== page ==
Wales

Fears Welsh farmers will lose meat markets over Brexit

Sheep in Brecon Beacons Image copyright Chris Jackson/Getty Images

Welsh farmers are among those "with most to lose" if the UK fails to negotiate a trade deal before it leaves the EU, it has been claimed.

Welsh meat promoter Hybu Cig Cymru said it was "not realistic" to attract enough new markets to make up for "the likes of France, Italy and Germany".

It has this week helped broker a deal to supply 300 supermarkets in Canada, after "a number of years" of work.

Currently more than 90% of Welsh red meat exports are destined for the EU.

Dai Davies, chairman of HCC, said Wales had led the way in terms of lamb exports, selling more to markets beyond Europe than any other EU region.

But he said it could take years to have a "breakthrough".

"When you get access to a market, the retailers don't suddenly go 'come on then'. You have to displace someone else to get your product into a shop."

"As far as the US is concerned, we've been involved in developing that market for the last eight years and we're still not there yet."

Unless a trade agreement is struck with the EU after Brexit, HCC claimed farm gate prices would drop significantly as exports would be subject to tariffs.

For sheep meat, the current tariff rates are 12.8% plus £1.50/kg (€1.71/kg).

That would "have a considerable impact", Mr Davies explained, arguing that politicians would need to react with some sort of "cushioning effect" through imposing similar tariffs on goods imported into the UK.

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Media captionChairman Dai Davies said Welsh farmers have the "most to lose" over Brexit

Industry representatives are gathering in Llanelwedd, Powys, for a conference on farming in Wales post-Brexit.

Hundreds are expected to attend the event, organised by the Farmers Union of Wales.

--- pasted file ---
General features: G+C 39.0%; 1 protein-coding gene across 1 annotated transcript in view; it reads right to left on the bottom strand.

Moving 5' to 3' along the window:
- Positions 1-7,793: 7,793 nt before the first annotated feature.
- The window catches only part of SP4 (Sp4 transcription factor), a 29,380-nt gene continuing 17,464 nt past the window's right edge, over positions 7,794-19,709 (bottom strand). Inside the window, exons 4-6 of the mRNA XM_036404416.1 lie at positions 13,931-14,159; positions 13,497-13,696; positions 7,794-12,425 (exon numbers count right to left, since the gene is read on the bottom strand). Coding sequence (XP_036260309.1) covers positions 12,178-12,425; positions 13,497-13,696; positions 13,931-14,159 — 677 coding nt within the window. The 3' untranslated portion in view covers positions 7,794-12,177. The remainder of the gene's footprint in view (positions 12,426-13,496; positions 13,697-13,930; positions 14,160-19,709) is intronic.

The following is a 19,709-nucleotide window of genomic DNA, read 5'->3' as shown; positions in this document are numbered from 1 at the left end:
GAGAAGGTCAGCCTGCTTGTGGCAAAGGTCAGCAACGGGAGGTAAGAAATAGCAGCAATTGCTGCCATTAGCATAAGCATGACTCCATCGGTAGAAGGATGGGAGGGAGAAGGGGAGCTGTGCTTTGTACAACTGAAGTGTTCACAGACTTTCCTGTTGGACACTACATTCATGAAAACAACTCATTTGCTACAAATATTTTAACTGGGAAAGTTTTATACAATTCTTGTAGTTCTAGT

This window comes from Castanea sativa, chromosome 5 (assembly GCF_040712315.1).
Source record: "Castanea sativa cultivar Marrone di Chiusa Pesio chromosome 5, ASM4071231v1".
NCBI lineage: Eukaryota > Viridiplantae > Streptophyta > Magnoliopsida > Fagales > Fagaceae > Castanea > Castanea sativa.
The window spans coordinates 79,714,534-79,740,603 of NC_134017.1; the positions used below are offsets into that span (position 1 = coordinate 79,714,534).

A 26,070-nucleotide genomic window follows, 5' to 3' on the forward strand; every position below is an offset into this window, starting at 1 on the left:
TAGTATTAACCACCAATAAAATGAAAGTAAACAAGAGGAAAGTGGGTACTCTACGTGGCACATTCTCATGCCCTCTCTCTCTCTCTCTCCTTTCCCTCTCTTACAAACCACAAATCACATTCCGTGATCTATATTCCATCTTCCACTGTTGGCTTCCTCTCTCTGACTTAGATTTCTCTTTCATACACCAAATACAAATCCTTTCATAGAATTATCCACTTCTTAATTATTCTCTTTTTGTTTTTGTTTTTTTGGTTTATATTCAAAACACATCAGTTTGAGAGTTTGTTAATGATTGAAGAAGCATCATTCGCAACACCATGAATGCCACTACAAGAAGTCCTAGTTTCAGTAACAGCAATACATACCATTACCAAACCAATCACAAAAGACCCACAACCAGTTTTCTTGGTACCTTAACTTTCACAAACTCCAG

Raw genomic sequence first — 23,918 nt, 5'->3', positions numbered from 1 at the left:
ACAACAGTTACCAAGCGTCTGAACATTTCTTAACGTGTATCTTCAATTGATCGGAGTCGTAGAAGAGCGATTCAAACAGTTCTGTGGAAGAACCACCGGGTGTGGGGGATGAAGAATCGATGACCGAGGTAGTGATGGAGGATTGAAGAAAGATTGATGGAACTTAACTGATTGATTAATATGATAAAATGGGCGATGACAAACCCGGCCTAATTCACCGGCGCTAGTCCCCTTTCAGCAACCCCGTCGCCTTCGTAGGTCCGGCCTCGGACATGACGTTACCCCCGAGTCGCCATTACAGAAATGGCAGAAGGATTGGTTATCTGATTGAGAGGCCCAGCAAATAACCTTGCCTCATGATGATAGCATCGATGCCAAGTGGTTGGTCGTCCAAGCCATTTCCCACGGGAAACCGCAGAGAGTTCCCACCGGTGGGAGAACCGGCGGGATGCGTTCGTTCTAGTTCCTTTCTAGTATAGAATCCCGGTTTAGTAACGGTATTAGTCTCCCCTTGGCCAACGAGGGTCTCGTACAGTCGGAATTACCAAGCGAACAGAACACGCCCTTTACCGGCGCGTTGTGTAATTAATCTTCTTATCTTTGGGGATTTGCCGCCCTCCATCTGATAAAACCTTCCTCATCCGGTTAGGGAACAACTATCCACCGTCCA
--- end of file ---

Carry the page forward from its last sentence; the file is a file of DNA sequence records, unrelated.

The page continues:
The opening lecture will be given by economist Warwick Lightfoot, head of research at the think tank Policy Exchange on the opportunities Brexit provides.

He told BBC Wales that farmers would "have to learn to operate in a new world where there will not be a semi-protected market".

But at the same time he said Brexit gave the UK a chance to form a better targeted farming policy.

"What we don't want is expensive, poorly focused subsidies helping big international businesses - often against the interests of the traditional farm and the consumer," he said.

"You [in Wales] need to make your case nationally - there are farming communities up and down the UK where one size doesn't fit all.

"We should be able to get a better focused approach and look at things afresh."

Farmers' Union of Wales president Glyn Roberts said one opportunity he saw was the chance to ensure more procurement of Welsh food and drink within the public sector.

"Within the EU, procurement deals have to be tendered within Europe - we could change the criteria to buy local and focus on mitigating carbon emissions," he said.

"That would create a bigger market domestically for our meat."

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